The Wiyos Defy Genre, Experimenting With Old-Timey Melange
An antique hand-cranked phonograph started last Sunday evening’s performance at The Cat in the Cream, and a crackling off-speed vinyl sputtered an old clarinet melody. Three men approached the stage quietly as the recording slowed to a stop, and a trio named The Wiyos met the silence with a kicking bluegrass tune.
It was hard not to smile as the three performers sang traditional two- and three-voice bluegrass harmonies over their well-balanced acoustic sound. Announcing distaste in labeling their music, the best description they could come up with was “vaudevillian ragtime-blues hillbilly swing and old time country.” Nonetheless, the range of early 20th century American music The Wiyos bring to the table deserves such a description with their interpretations of a rich musical heritage.
Throughout the evening, The Wiyos didn’t hold back. Their light theatrics were certainly Vaudevillian, complete with leg kicks and foolish expressions. At times, all you needed to hear was the lead singer’s cheerful kazoo solos to understand what this group was all about.
Front man (and kazoo extraordinaire) Michael Farkas sang with a smooth timbre that was complemented by his impressive harmonica skills. Having taken a liking to early blues recordings, he was influenced the most by “pre-war harp players like DeFord Bailey and Noah Lewis.” Talented harp players are hard to come by in this day and age, but Farkas showed an amazing ability on the instrument.
Farkas was also particularly impressive on the souped-up washboard hung over his chest, or what is known as a “Hootenanny.” Lining the sides of his washboard was an assortment of bells, old car horns, new bike horns, and even dangling tin cups. Farkas even took his Hootenanny for a spin over solo stop-time sections that were ridiculous and captivating.
Never failing to rouse the audience even more was upright bassist Joebass’ slapping, which produced a loud and percussive thwacking that propelled the tune even further. Sitting stage left was Parrish Ellis, who shared lead vocals with Farkas while strumming a steel guitar (and, later, a ukulele) with ideas that were in great taste despite the fact that his technical facility could have allowed him to merely show-off.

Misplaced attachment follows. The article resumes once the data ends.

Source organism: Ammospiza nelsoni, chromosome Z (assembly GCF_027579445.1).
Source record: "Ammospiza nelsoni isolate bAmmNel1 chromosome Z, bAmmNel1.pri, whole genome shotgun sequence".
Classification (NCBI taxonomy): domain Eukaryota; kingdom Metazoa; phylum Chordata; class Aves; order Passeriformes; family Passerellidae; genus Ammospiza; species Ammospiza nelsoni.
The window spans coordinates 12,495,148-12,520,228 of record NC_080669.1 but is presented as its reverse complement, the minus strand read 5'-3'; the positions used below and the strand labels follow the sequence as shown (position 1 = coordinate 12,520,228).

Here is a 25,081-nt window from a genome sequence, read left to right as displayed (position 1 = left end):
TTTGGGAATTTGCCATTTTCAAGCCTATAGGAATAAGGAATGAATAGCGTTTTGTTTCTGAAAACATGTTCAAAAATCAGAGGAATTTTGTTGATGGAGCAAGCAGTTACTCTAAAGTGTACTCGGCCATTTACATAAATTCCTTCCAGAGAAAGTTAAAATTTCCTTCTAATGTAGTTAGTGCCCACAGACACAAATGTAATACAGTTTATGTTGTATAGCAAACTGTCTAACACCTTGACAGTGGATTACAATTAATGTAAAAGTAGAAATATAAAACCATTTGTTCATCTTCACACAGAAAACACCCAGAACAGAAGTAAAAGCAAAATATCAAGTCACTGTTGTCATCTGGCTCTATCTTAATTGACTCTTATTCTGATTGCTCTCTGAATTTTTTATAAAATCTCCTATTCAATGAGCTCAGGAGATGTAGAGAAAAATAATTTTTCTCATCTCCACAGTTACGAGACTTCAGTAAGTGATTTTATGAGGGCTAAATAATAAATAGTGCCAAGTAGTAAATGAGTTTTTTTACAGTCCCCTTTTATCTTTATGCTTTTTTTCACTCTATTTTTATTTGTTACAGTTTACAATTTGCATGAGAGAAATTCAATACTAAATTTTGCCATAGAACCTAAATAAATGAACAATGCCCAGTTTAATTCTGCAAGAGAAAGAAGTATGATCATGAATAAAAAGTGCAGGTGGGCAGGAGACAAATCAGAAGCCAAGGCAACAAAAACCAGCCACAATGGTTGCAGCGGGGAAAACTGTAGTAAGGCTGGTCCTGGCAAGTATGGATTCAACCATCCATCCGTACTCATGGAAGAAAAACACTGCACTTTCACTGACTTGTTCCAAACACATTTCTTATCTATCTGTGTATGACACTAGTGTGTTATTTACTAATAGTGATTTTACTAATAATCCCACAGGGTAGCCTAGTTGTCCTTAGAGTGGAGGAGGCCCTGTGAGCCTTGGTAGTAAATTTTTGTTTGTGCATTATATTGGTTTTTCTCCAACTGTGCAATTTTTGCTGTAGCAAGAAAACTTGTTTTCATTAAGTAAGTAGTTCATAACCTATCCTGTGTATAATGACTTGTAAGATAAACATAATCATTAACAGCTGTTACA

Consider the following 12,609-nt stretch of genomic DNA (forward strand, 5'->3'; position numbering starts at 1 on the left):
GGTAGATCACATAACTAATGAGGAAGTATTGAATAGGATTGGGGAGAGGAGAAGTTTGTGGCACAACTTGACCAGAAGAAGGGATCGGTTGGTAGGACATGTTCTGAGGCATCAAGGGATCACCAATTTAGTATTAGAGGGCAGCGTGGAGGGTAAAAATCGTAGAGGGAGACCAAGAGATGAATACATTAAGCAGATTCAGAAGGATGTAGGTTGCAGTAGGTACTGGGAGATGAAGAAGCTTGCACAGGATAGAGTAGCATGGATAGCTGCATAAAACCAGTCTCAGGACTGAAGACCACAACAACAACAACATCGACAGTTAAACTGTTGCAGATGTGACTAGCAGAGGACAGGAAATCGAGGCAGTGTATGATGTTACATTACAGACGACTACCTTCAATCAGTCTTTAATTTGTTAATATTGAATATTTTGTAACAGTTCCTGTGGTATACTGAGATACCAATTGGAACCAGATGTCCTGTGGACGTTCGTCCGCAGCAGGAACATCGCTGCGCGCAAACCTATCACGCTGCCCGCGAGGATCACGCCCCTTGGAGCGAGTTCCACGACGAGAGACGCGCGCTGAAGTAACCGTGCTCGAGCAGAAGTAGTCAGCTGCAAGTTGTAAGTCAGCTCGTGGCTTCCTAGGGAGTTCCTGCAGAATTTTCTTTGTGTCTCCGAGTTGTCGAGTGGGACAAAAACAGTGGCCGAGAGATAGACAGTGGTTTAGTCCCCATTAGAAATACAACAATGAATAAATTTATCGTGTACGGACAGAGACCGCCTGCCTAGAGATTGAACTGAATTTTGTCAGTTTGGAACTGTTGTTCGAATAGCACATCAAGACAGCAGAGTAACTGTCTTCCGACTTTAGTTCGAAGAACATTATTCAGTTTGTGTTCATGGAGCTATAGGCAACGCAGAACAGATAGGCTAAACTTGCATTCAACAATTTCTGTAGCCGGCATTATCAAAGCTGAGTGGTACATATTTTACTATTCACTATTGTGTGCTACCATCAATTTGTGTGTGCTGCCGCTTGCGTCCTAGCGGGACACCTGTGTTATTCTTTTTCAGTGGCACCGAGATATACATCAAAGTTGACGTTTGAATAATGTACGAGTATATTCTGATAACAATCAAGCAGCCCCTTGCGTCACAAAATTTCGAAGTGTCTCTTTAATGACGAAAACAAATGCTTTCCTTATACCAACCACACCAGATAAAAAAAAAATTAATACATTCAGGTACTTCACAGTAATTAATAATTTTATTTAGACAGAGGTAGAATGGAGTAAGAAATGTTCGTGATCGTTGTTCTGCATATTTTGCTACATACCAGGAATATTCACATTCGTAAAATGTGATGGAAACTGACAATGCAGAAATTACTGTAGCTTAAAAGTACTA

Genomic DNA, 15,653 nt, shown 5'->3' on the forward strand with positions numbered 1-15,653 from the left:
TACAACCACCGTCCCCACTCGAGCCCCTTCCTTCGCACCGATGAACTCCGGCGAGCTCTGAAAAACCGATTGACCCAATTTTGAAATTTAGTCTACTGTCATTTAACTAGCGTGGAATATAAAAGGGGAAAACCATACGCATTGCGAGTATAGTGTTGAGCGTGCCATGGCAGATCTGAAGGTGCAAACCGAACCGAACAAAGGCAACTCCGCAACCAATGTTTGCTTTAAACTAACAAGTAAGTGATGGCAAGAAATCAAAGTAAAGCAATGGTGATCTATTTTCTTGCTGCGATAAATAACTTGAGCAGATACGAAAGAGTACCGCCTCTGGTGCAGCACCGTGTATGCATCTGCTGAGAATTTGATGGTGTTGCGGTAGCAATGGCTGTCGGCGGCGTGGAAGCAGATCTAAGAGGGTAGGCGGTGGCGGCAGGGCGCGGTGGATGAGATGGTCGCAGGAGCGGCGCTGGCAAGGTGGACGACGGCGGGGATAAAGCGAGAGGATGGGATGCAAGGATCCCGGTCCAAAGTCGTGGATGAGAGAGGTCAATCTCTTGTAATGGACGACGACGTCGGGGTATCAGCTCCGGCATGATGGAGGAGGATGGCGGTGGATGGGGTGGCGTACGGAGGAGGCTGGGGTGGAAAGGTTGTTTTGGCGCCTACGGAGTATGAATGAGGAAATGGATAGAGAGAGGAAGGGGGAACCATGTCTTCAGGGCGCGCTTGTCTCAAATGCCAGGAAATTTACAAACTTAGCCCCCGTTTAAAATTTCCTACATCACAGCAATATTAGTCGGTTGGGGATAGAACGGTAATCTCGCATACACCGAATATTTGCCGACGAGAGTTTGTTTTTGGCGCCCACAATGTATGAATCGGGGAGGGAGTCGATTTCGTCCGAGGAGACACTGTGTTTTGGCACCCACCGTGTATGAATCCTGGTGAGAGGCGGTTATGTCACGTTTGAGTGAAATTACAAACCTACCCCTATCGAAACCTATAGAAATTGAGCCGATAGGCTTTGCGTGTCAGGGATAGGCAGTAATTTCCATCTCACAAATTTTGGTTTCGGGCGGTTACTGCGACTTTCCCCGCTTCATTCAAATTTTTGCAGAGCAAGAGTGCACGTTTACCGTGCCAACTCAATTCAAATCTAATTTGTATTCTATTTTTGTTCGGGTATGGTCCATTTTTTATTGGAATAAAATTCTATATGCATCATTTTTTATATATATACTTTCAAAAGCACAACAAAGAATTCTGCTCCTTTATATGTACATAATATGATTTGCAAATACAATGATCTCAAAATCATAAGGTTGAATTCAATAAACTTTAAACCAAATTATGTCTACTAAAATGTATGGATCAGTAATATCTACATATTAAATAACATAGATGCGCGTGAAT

The group is based in Brooklyn, NY, having been together since 2002. Farkas met Ellis while in New York, but when Ellis’ old friend Joebass from Virginia came to visit, the three turned a guest spot at a fundraiser at the widely known (and recently closed) CBGBs into a two hour set. The trio has since toured North America, engaging audiences from Carnegie Hall to national festivals to backyard pig roasts.
Featured songs included several originals that will be released on the group’s third album, which has a planned recording date for this December. At one point Joebass introduced a traditional hokum tune, a genre he attempted to describe as an old blues style that used extended sexual analogies. Of course, he let the music do most of the talking, the lyrics of which being about a lady who “quit her husband unexpectedly” and told him he had “the right key but the wrong keyhole.” This tune’s imagery was particularly fantastic.
The showstopper, however, came with the group’s rendition of Gershwin’s timeless “Summertime.” Ellis and Joebass locked up with a languorous tempo and created a dry atmosphere. The sparse guitar musings and winding bass falls kept the creativity level high while Farkas came in on top with a lonesome harp solo that cried out to the house.
“Summertime” was full of poetic gestures and came off as remarkably original, something hard to accomplish considering the popularity of the song. Ellis left his mark with his steel guitar when he took a few bars to run a line of harmonics up his fret board, drawing several awe-stricken groans from the audience.
Having derived their name from an Irish street gang (originally spelled “Whyos”) from Manhattan’s Lower East Side in the late 1800s, The Wiyos are continuing their 2006 run with a trip to Sweden before their recording date. Their uplifting music and energetic flow show audiences a good time, and is surely the kind to break language barriers and reach international audiences. For more information, visit their website at www.TruthFaceRecordings.com/Wiyos.